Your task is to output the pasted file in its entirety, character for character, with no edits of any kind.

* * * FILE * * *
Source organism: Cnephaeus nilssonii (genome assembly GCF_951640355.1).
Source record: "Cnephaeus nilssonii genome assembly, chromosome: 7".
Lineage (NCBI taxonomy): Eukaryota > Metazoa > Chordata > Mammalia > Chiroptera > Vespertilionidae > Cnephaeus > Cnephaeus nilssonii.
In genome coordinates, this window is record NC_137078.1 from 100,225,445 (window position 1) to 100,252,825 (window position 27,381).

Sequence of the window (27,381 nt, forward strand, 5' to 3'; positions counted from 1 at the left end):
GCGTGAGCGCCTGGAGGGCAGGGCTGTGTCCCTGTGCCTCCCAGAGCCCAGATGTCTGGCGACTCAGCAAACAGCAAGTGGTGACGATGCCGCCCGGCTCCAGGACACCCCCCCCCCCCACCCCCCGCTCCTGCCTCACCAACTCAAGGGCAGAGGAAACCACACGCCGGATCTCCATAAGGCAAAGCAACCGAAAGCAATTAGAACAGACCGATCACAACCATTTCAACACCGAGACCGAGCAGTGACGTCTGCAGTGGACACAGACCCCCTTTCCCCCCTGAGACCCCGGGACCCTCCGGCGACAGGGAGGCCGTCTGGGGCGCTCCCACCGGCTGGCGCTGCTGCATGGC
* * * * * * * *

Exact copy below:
Source organism: Cnephaeus nilssonii (genome assembly GCF_951640355.1).
Source record: "Cnephaeus nilssonii genome assembly, chromosome: 7".
Lineage (NCBI taxonomy): Eukaryota > Metazoa > Chordata > Mammalia > Chiroptera > Vespertilionidae > Cnephaeus > Cnephaeus nilssonii.
In genome coordinates, this window is record NC_137078.1 from 100,225,445 (window position 1) to 100,252,825 (window position 27,381).

Sequence of the window (27,381 nt, forward strand, 5' to 3'; positions counted from 1 at the left end):
GCGTGAGCGCCTGGAGGGCAGGGCTGTGTCCCTGTGCCTCCCAGAGCCCAGATGTCTGGCGACTCAGCAAACAGCAAGTGGTGACGATGCCGCCCGGCTCCAGGACACCCCCCCCCCCCACCCCCCGCTCCTGCCTCACCAACTCAAGGGCAGAGGAAACCACACGCCGGATCTCCATAAGGCAAAGCAACCGAAAGCAATTAGAACAGACCGATCACAACCATTTCAACACCGAGACCGAGCAGTGACGTCTGCAGTGGACACAGACCCCCTTTCCCCCCTGAGACCCCGGGACCCTCCGGCGACAGGGAGGCCGTCTGGGGCGCTCCCACCGGCTGGCGCTGCTGCATGGC